COPENHAGEN COMPLAINS: The Culture of Complaint and the Making of Eighteenth-Century Urban Order
COPENHAGEN COMPLAINS is the first systematic investigation of complaining as a decisive factor in the making and changing of urban order in eighteenth-century Europe. The aim is to document how complaints constituted a specific form of urban agency and explain how complaints became an essential component in the struggle for influence in an autocratic political system with no formal popular representation.
The emerging culture of complaint in eighteenth-century Copenhagen was a significant agent of change, foreshadowing the present-day system of ombudsman and government-sponsored complaints boards. In this project, we study an exceptional body of evidence, viz. the complaints of city dwellers of all walks of life and social strata to the Copenhagen Municipality, which contains several recurring themes and issues linked to shared European eighteenth-century urban experiences and living conditions.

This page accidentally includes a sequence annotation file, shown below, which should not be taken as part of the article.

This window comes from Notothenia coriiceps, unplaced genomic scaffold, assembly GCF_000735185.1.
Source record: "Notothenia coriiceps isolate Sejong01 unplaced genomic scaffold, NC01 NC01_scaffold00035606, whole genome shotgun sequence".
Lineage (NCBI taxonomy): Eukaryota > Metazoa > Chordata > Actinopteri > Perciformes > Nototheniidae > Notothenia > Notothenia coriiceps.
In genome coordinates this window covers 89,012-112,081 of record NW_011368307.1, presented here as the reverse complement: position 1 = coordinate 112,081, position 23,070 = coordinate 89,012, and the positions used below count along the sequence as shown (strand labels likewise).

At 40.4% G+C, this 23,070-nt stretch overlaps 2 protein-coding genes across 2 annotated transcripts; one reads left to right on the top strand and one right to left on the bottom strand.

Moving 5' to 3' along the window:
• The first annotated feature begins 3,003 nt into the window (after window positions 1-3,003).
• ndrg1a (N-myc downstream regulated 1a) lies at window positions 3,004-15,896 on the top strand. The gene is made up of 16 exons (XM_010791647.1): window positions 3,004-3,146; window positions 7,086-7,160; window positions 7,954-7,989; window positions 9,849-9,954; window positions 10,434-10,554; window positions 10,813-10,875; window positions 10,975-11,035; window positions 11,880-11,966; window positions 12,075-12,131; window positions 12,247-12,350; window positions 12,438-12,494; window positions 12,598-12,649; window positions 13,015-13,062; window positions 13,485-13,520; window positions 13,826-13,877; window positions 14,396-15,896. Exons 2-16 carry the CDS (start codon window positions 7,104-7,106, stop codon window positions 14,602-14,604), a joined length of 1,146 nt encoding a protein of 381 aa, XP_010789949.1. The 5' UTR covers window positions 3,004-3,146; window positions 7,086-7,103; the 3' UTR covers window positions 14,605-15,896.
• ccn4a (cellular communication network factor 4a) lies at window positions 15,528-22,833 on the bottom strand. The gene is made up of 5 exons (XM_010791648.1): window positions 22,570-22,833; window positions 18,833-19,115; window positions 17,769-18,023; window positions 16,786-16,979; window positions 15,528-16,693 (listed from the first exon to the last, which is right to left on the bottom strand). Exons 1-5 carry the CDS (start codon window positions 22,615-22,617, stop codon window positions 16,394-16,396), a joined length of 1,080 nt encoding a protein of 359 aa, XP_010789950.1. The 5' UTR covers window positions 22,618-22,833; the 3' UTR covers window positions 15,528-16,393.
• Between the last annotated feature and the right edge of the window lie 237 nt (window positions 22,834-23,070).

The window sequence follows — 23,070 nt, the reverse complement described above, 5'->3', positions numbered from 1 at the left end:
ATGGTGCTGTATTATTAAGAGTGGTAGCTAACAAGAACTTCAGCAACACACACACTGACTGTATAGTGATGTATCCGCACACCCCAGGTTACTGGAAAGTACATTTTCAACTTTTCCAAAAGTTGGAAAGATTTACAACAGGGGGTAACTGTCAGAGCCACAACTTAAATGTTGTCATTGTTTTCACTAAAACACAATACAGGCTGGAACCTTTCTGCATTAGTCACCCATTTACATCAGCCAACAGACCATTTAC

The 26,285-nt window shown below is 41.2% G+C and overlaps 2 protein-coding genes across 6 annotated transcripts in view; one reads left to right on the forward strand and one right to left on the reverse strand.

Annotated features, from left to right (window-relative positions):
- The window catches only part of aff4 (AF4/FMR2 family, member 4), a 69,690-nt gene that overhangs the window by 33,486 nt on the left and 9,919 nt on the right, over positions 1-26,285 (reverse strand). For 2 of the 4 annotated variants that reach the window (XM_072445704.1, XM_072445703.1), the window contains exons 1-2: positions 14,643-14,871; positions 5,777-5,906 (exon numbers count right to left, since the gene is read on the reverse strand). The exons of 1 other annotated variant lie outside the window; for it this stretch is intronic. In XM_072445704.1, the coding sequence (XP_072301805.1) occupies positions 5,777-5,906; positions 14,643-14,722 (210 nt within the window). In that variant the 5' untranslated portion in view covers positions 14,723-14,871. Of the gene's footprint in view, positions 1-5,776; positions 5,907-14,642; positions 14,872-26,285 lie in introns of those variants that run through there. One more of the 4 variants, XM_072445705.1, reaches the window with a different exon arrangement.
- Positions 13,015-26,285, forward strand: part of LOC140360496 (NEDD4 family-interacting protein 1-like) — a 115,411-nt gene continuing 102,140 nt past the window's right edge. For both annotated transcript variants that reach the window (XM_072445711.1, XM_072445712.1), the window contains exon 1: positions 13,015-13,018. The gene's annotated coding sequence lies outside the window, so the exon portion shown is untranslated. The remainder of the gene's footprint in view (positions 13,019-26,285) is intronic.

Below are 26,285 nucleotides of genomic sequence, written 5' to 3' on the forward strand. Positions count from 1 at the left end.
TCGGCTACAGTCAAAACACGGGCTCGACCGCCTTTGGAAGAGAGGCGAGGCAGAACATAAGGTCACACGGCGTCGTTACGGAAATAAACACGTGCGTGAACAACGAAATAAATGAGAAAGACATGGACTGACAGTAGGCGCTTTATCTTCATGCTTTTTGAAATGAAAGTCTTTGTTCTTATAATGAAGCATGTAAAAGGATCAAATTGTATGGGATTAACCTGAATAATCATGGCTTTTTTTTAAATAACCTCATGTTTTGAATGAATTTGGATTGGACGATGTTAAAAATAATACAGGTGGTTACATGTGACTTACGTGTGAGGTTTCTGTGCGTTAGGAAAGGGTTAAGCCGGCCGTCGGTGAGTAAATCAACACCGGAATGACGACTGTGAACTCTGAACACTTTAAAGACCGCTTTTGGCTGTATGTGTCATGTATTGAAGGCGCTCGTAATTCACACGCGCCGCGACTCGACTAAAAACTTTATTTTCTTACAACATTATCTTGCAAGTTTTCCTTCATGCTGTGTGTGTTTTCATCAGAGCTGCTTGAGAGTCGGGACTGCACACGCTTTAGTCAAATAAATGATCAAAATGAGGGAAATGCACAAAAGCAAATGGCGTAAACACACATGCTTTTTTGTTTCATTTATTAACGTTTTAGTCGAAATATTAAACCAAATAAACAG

Complaining was an important instrument in the everyday negotiation of the city’s political, commercial, social, and spatial order. As complaints required responses and actions on the part of the Municipality, we emphasize the reciprocity between complainants and urban authorities by analyzing distinctive features of these communicative processes.
The key objectives of the project are as follows:
- a data set based on digitized manuscript records enabling identification of important patterns and long-term trends in the culture of complaint
- systematic analyses revealing the importance of complaining in the making of the political, commercial, social, and spatial order in eighteenth-century urban culture
- documentation and explanation of why, how, and under what circumstances members of different social groups of the urban population were complaining
- a new concept of complaint culture and an innovative theoretical approach to identify complaints as a specific genre of historical evidence documenting early modern urban agency
- Simona Cerutti (directrice d´études, École des hautes études en sciences sociales, Paris)
- Elaine Chalus (Professor, University of Liverpool)
- Jon Stobart (Professor, Manchester Metropolitan University)
- Andreas Würgler (Professor, University of Geneva)